Math Guide

Chainrule I

Chainrule I (math)

The  word chain is used as adjective in many contexts. Something whichhappens not suddenly and directly but in stages is called as chainevent. The vitals of the food we eat is not instantly observed intoour blood stream. It undergoes several processes before that. Henceit is a chain reaction.

Similarlyin calculus, sometimes the derivatives of functions are determined bya chain process. This is because many functions are not directlyrelated to the variable and may some other function of the variable.

My forthcoming post is on Antiderivative of Cosx and Application Integration , will give you more understanding about Math.

 For example, we know the derivative of sin (x) is cos (x) but whatabout the derivative of sin (3x)? Here the function is not related tojust ‘x’ but ‘3x’. Mathematicians found an easy way out tofind the derivatives in such cases and framed a rule for suchmethods. This rule is called as chain rule and the method adopted iscalled as chain differentiation.. More explicitly it is called ascalculus chain-rule as there are rules in other subjects also forchain events.

Aderivative found by the above rule is called as chain rule derivativeor derivative chain rule, meaning the derivative is found by themethod chain differentiation. Let us describe the method of chaindifferentiation.

 Let ybe a function of uwhich in turn is a function v of x.As per the rule of chain differentiation, y ‘ = u’ * v’, wherey ‘ is the derivative of ywith respect to x,u’ is the derivative of ywith respect to uand v’ is the derivative of vwith respect to x.One can better understand this rule in Leibniz’s notation (dy/dx) =(dy/du)*(du/dx).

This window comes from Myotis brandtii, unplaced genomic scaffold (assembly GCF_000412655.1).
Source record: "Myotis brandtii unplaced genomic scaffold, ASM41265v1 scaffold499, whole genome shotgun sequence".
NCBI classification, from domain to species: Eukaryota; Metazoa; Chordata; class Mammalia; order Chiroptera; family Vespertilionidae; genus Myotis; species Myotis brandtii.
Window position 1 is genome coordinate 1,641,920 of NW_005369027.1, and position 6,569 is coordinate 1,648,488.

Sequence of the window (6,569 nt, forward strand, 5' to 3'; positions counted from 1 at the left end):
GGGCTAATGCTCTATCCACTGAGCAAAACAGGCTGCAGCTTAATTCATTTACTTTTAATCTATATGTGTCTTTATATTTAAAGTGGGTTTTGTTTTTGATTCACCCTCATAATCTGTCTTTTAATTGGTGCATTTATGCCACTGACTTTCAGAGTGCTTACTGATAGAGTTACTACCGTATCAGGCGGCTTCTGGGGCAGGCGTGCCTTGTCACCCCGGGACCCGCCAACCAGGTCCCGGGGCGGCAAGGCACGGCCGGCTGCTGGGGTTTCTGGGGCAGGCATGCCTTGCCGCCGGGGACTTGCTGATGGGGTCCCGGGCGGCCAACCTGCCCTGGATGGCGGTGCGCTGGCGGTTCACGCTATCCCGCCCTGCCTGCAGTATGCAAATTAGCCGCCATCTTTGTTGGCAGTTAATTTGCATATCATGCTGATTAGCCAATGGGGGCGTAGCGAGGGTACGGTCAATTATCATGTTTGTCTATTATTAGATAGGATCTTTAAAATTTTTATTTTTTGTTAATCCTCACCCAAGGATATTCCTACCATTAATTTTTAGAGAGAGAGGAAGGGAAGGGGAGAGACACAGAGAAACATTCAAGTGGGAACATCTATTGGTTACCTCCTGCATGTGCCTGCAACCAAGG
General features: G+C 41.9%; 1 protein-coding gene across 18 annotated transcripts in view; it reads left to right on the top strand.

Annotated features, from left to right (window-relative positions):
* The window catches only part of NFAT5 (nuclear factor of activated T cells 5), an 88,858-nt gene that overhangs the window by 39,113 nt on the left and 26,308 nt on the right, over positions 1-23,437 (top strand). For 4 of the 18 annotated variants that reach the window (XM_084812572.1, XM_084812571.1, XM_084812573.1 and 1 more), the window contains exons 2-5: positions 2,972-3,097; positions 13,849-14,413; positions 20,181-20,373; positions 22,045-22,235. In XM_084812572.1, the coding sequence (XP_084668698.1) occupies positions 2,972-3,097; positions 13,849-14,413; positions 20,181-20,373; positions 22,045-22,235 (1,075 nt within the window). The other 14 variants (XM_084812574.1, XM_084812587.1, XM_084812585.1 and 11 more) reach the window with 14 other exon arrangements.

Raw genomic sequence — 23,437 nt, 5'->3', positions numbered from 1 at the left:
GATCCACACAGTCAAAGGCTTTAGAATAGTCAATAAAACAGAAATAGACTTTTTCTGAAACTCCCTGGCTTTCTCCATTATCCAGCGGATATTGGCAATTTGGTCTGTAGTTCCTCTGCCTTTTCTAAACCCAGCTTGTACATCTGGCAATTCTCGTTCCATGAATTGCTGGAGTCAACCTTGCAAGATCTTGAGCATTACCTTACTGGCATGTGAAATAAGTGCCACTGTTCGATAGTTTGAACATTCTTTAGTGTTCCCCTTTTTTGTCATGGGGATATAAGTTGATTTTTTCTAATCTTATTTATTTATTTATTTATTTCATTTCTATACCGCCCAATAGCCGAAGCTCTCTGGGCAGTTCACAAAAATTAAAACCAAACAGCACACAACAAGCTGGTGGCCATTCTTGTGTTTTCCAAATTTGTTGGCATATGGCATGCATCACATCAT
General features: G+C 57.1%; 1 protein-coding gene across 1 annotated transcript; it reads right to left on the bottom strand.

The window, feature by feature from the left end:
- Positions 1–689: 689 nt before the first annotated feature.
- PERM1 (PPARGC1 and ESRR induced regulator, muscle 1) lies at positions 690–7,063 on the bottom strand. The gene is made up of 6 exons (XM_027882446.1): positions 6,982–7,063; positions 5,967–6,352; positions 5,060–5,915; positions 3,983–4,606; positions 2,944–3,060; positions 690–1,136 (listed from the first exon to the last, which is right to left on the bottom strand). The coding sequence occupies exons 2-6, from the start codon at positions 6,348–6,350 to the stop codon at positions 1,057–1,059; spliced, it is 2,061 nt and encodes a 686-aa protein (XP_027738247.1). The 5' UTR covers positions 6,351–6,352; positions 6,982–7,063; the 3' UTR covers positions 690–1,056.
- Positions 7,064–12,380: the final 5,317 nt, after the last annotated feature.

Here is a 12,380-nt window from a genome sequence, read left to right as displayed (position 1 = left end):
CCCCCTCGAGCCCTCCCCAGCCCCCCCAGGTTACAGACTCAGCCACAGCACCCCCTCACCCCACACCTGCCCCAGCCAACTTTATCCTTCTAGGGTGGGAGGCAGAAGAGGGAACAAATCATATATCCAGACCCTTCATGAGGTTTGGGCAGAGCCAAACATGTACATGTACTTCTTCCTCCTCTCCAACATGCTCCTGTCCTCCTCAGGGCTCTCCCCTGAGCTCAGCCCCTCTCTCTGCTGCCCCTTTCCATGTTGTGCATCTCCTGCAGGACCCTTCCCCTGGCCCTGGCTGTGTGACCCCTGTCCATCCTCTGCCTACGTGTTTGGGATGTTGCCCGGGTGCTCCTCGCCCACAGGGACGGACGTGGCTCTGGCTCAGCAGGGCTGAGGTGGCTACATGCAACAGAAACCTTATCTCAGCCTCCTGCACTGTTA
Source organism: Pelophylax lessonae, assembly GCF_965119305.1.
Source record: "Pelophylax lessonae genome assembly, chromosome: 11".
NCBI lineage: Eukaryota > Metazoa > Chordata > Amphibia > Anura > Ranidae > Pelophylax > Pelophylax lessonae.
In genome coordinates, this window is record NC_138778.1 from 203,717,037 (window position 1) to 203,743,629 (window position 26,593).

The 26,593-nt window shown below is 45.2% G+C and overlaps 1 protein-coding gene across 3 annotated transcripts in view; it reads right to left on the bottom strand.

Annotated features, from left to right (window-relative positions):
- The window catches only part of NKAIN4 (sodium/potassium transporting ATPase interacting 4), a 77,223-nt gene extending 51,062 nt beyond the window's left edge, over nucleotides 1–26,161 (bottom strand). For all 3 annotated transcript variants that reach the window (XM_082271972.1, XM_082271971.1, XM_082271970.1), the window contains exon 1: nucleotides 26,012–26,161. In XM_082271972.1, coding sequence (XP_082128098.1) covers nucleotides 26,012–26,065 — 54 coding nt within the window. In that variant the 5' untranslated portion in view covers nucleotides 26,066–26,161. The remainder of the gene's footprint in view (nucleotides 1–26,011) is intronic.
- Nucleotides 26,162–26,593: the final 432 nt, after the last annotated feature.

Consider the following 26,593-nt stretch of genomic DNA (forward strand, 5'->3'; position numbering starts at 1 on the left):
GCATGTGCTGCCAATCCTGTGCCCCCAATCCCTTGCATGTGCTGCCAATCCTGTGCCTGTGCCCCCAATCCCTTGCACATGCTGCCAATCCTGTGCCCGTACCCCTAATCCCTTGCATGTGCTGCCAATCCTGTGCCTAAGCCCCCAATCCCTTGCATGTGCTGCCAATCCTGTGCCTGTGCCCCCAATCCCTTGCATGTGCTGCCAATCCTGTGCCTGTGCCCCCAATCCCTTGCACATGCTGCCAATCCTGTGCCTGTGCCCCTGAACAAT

Letus see an example of using chain rule. Suppose a function is definedas y = sin (lnlxl). What is the derivative dy/dx? Let us make asubstitution u = lnlxl and hence the function is decomposed as y =sin (u), where u = lnlxl. So, dy/dx = (dy/du)*(du/dx) = cos (u)*(1/x)= [cos (lnlxl)]/(x)

Therule of chain differentiation not only helps to find derivatives ofcomposite functions but used as a smart technique for easierdifferentiation. 

For example, the derivative of a function y = (2x +3)5,can be found by writing the binomial expansion and differentiatingall the addends. But the task is laborious. On the other hand, bychain differentiation, in one stroke we can find the derivative as5(2x + 3)4*2 = 10(2x + 3)4.

Inmany cases of integrations it is easier to make a suitablesubstitution and integrate. Here the same rule is called as chainrule integration.